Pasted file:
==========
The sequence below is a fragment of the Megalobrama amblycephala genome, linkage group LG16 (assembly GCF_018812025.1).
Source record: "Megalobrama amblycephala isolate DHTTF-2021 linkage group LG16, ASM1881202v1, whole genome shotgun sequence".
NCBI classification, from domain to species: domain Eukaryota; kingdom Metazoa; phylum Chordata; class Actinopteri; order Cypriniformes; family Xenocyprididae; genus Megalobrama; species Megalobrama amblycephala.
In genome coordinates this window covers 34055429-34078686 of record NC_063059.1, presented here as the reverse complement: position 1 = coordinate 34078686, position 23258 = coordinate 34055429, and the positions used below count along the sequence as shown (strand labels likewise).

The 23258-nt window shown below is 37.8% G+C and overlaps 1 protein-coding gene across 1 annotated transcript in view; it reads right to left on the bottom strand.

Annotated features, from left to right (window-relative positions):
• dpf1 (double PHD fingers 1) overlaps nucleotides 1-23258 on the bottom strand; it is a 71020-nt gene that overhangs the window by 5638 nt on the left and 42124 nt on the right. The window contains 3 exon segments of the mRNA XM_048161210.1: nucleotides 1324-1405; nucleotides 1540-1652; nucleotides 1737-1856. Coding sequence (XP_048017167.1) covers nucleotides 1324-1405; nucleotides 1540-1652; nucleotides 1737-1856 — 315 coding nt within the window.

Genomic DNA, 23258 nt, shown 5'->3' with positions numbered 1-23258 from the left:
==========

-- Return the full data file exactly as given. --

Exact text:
The sequence below is a fragment of the Megalobrama amblycephala genome, linkage group LG16 (assembly GCF_018812025.1).
Source record: "Megalobrama amblycephala isolate DHTTF-2021 linkage group LG16, ASM1881202v1, whole genome shotgun sequence".
NCBI classification, from domain to species: domain Eukaryota; kingdom Metazoa; phylum Chordata; class Actinopteri; order Cypriniformes; family Xenocyprididae; genus Megalobrama; species Megalobrama amblycephala.
In genome coordinates this window covers 34055429-34078686 of record NC_063059.1, presented here as the reverse complement: position 1 = coordinate 34078686, position 23258 = coordinate 34055429, and the positions used below count along the sequence as shown (strand labels likewise).

The 23258-nt window shown below is 37.8% G+C and overlaps 1 protein-coding gene across 1 annotated transcript in view; it reads right to left on the bottom strand.

Annotated features, from left to right (window-relative positions):
• dpf1 (double PHD fingers 1) overlaps nucleotides 1-23258 on the bottom strand; it is a 71020-nt gene that overhangs the window by 5638 nt on the left and 42124 nt on the right. The window contains 3 exon segments of the mRNA XM_048161210.1: nucleotides 1324-1405; nucleotides 1540-1652; nucleotides 1737-1856. Coding sequence (XP_048017167.1) covers nucleotides 1324-1405; nucleotides 1540-1652; nucleotides 1737-1856 — 315 coding nt within the window.

Genomic DNA, 23258 nt, shown 5'->3' with positions numbered 1-23258 from the left: